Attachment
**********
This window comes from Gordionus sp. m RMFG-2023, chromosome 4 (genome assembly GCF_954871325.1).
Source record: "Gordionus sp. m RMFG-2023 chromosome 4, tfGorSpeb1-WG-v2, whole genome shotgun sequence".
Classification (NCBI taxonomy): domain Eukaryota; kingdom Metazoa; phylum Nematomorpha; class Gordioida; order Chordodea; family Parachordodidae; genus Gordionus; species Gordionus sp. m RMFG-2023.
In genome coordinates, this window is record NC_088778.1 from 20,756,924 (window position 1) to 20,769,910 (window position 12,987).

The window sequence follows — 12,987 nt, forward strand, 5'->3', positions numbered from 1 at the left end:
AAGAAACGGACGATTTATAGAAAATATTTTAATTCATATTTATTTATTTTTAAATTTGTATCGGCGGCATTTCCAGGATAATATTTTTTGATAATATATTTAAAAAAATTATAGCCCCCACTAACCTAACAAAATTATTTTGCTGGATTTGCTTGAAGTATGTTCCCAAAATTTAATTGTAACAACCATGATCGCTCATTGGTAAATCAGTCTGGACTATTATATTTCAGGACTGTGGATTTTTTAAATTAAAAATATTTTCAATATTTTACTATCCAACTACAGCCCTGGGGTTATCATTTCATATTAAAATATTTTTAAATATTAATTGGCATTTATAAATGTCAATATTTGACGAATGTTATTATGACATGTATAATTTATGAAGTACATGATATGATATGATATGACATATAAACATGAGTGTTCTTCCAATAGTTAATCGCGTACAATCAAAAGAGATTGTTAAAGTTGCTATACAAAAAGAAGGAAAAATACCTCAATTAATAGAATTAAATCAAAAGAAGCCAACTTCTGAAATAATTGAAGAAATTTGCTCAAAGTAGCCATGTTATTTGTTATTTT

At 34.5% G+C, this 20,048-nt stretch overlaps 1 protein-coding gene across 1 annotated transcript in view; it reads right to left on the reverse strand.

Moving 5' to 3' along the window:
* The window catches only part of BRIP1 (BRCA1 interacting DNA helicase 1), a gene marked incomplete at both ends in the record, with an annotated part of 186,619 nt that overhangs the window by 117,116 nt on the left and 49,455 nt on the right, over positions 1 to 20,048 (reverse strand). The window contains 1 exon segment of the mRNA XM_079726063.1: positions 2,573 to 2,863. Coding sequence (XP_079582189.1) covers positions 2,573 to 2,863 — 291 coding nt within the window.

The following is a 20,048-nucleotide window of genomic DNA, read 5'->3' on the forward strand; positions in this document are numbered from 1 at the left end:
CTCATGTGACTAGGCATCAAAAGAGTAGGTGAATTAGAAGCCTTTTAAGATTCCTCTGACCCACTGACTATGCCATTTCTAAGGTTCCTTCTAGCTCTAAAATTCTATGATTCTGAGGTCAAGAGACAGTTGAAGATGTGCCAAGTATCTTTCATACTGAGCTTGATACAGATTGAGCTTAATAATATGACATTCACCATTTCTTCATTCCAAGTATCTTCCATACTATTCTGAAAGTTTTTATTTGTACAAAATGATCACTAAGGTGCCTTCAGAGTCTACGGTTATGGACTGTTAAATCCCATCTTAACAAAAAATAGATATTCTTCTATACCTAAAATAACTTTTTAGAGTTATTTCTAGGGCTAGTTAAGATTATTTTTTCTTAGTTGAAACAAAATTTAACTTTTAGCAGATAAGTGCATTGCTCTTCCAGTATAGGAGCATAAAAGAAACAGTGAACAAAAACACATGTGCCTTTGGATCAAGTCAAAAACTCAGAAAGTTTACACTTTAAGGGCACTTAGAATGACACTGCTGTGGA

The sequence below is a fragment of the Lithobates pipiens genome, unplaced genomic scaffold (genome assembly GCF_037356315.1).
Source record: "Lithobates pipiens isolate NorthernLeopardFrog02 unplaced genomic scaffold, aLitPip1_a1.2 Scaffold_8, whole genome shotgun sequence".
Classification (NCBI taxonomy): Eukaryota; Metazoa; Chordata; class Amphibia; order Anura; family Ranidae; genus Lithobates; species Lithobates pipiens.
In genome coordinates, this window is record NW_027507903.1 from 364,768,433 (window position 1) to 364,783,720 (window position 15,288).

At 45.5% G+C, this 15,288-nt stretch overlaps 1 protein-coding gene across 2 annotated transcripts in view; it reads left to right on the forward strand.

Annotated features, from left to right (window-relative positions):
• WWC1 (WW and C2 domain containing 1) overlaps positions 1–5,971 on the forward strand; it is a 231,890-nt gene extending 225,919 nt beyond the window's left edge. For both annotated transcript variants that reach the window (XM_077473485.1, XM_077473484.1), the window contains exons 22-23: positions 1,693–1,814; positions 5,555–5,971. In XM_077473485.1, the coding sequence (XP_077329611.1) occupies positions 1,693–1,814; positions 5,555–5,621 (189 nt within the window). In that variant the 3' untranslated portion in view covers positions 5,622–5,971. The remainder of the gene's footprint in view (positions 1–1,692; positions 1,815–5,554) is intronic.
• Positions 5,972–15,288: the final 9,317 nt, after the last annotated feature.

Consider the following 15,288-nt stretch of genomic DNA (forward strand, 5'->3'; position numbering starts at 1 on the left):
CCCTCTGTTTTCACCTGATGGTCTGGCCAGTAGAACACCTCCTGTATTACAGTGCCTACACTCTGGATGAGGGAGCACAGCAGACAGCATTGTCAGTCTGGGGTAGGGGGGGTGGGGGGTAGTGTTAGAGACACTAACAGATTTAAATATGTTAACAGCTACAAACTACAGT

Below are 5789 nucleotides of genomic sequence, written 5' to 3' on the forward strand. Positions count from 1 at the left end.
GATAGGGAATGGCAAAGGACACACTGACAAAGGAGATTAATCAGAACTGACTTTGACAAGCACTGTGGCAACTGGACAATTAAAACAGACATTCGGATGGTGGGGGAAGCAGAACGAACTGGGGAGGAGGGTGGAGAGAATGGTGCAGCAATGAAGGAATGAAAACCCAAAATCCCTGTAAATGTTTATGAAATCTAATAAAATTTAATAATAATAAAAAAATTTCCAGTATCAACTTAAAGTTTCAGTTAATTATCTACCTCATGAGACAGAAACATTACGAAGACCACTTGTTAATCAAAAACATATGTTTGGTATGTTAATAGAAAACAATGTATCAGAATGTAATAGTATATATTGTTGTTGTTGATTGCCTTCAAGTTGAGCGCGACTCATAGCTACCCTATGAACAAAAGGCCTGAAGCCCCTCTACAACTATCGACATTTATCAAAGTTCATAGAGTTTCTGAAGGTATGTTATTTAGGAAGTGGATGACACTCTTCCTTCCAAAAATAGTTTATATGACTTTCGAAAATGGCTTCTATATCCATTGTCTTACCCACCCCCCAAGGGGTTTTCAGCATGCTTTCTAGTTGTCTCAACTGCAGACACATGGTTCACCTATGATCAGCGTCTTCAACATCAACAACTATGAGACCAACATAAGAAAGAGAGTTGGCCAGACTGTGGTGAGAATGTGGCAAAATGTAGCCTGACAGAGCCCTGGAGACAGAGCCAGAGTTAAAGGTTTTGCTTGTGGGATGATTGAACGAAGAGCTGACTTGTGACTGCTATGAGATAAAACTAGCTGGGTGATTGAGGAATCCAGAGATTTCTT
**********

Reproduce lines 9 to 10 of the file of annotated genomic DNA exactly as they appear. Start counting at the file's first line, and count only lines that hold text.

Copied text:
* The window catches only part of BRIP1 (BRCA1 interacting DNA helicase 1), a gene marked incomplete at both ends in the record, with an annotated part of 186,619 nt that overhangs the window by 117,116 nt on the left and 49,455 nt on the right, over positions 1 to 20,048 (reverse strand). The window contains 1 exon segment of the mRNA XM_079726063.1: positions 2,573 to 2,863. Coding sequence (XP_079582189.1) covers positions 2,573 to 2,863 — 291 coding nt within the window.

The following is a 20,048-nucleotide window of genomic DNA, read 5'->3' on the forward strand; positions in this document are numbered from 1 at the left end: